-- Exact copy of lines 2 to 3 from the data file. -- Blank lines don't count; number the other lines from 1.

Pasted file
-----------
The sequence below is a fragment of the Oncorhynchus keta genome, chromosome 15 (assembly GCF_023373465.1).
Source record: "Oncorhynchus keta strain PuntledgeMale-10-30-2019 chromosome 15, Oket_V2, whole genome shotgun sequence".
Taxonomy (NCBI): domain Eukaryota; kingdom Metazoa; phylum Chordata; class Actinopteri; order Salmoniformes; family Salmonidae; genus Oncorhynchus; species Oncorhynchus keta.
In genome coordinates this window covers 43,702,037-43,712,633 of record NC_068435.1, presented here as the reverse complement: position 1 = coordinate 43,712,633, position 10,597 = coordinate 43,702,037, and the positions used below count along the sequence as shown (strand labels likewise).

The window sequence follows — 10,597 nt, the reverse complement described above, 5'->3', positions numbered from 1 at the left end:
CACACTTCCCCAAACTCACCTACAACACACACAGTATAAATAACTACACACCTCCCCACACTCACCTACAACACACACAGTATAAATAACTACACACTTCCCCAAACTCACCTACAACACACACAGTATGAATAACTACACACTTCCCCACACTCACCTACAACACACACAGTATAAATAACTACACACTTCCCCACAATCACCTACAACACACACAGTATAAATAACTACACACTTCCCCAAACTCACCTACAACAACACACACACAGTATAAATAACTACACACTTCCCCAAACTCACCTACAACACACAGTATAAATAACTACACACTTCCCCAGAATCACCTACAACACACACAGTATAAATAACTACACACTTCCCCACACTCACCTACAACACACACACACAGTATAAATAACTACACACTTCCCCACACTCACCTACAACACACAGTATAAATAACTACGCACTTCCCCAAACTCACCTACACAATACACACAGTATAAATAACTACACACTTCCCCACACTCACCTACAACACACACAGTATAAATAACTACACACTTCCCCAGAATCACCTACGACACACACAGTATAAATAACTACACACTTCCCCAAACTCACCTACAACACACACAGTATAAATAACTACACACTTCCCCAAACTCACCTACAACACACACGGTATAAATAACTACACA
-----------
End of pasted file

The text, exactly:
Source record: "Oncorhynchus keta strain PuntledgeMale-10-30-2019 chromosome 15, Oket_V2, whole genome shotgun sequence".
Taxonomy (NCBI): domain Eukaryota; kingdom Metazoa; phylum Chordata; class Actinopteri; order Salmoniformes; family Salmonidae; genus Oncorhynchus; species Oncorhynchus keta.